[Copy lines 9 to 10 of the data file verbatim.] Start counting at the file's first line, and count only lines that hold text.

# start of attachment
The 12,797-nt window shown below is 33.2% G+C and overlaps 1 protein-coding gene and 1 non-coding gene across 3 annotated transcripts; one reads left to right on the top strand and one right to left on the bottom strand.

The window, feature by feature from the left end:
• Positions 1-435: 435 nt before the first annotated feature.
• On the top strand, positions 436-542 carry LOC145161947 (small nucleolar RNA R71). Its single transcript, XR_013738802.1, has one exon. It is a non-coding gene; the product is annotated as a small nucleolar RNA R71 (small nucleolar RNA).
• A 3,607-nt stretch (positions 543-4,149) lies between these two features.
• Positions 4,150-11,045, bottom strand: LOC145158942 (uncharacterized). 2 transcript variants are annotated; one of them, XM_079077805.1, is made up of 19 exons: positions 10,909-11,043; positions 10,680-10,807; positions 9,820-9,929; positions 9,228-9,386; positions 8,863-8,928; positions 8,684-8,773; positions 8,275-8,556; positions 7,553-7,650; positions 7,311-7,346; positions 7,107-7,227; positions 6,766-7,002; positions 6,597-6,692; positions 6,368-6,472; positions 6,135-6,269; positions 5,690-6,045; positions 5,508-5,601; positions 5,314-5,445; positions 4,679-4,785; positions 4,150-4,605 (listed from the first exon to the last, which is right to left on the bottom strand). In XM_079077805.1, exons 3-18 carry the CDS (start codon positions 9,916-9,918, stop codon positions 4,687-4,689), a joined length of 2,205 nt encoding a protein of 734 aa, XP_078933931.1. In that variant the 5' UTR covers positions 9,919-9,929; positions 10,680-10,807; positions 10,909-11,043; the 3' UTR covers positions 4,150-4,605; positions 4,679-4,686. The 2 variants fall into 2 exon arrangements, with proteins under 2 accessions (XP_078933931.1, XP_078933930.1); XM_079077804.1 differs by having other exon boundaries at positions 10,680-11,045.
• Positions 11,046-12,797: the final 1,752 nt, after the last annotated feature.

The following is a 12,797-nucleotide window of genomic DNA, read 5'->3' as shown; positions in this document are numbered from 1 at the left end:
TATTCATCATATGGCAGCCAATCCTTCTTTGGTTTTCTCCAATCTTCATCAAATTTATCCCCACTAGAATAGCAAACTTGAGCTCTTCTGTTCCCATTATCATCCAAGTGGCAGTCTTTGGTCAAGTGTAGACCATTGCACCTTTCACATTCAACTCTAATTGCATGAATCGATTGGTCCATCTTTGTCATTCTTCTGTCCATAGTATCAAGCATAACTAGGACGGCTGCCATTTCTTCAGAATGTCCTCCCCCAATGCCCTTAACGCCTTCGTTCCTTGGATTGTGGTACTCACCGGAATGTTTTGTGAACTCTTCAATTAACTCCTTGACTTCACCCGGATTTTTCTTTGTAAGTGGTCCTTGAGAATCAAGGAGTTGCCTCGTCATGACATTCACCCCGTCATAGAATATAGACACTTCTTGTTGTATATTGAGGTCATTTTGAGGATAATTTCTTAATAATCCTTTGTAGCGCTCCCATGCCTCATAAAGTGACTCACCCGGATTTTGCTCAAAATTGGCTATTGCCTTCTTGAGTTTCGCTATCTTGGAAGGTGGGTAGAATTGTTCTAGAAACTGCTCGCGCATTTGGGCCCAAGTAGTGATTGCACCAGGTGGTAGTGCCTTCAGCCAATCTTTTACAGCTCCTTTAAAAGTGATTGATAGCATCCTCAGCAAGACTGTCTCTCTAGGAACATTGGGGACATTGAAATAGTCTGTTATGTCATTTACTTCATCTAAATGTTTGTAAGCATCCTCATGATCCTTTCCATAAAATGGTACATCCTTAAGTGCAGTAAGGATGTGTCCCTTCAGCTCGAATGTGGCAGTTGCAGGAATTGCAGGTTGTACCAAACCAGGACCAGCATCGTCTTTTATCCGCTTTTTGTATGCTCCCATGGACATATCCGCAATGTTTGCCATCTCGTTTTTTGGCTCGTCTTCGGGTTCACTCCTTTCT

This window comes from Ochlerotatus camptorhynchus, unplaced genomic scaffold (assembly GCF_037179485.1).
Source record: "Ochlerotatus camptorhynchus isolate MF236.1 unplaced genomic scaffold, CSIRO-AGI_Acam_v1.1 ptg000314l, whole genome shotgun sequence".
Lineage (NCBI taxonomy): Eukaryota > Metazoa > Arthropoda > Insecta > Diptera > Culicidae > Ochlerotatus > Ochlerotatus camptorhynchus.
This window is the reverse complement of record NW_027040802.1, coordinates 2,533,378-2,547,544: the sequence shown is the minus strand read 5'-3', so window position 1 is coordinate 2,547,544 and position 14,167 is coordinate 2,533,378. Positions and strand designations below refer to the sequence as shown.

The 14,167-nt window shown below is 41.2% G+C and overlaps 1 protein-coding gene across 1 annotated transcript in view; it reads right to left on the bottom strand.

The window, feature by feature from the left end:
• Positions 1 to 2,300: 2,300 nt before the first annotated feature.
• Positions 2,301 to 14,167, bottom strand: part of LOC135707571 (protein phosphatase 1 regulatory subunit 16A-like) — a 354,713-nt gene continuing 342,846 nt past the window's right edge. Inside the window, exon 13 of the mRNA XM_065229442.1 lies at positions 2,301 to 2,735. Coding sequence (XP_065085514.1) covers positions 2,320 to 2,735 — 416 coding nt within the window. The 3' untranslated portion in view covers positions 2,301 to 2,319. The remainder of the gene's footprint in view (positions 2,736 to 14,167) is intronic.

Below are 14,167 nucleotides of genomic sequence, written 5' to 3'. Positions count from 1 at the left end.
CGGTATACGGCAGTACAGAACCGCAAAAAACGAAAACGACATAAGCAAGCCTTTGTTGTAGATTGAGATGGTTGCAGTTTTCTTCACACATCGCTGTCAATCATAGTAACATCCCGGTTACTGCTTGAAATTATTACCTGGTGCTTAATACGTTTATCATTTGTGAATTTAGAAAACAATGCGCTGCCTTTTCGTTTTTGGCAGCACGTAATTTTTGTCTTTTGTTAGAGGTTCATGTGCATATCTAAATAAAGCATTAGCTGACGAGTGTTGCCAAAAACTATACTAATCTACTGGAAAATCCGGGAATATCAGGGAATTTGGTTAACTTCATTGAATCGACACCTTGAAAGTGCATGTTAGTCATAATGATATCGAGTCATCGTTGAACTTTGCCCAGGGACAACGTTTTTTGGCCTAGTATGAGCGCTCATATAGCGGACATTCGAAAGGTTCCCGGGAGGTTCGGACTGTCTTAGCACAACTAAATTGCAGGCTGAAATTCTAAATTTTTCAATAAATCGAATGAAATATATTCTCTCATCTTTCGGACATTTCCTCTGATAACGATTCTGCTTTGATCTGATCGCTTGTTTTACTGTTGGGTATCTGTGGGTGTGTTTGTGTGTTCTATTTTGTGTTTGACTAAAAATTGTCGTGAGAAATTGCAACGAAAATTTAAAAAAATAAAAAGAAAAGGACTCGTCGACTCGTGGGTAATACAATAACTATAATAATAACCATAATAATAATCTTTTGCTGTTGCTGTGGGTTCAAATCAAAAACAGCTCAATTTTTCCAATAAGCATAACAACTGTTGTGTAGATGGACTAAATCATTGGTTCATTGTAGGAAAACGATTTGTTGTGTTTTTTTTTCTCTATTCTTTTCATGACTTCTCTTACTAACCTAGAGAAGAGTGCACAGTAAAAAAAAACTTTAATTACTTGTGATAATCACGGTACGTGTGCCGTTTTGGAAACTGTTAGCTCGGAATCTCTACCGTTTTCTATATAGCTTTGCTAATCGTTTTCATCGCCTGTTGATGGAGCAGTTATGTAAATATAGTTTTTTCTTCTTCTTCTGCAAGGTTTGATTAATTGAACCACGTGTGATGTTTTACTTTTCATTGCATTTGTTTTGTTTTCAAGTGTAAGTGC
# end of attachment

TATTCATCATATGGCAGCCAATCCTTCTTTGGTTTTCTCCAATCTTCATCAAATTTATCCCCACTAGAATAGCAAACTTGAGCTCTTCTGTTCCCATTATCATCCAAGTGGCAGTCTTTGGTCAAGTGTAGACCATTGCACCTTTCACATTCAACTCTAATTGCATGAATCGATTGGTCCATCTTTGTCATTCTTCTGTCCATAGTATCAAGCATAACTAGGACGGCTGCCATTTCTTCAGAATGTCCTCCCCCAATGCCCTTAACGCCTTCGTTCCTTGGATTGTGGTACTCACCGGAATGTTTTGTGAACTCTTCAATTAACTCCTTGACTTCACCCGGATTTTTCTTTGTAAGTGGTCCTTGAGAATCAAGGAGTTGCCTCGTCATGACATTCACCCCGTCATAGAATATAGACACTTCTTGTTGTATATTGAGGTCATTTTGAGGATAATTTCTTAATAATCCTTTGTAGCGCTCCCATGCCTCATAAAGTGACTCACCCGGATTTTGCTCAAAATTGGCTATTGCCTTCTTGAGTTTCGCTATCTTGGAAGGTGGGTAGAATTGTTCTAGAAACTGCTCGCGCATTTGGGCCCAAGTAGTGATTGCACCAGGTGGTAGTGCCTTCAGCCAATCTTTTACAGCTCCTTTAAAAGTGATTGATAGCATCCTCAGCAAGACTGTCTCTCTAGGAACATTGGGGACATTGAAATAGTCTGTTATGTCATTTACTTCATCTAAATGTTTGTAAGCATCCTCATGATCCTTTCCATAAAATGGTACATCCTTAAGTGCAGTAAGGATGTGTCCCTTCAGCTCGAATGTGGCAGTTGCAGGAATTGCAGGTTGTACCAAACCAGGACCAGCATCGTCTTTTATCCGCTTTTTGTATGCTCCCATGGACATATCCGCAATGTTTGCCATCTCGTTTTTTGGCTCGTCTTCGGGTTCACTCCTTTCT

This window comes from Ochlerotatus camptorhynchus, unplaced genomic scaffold (assembly GCF_037179485.1).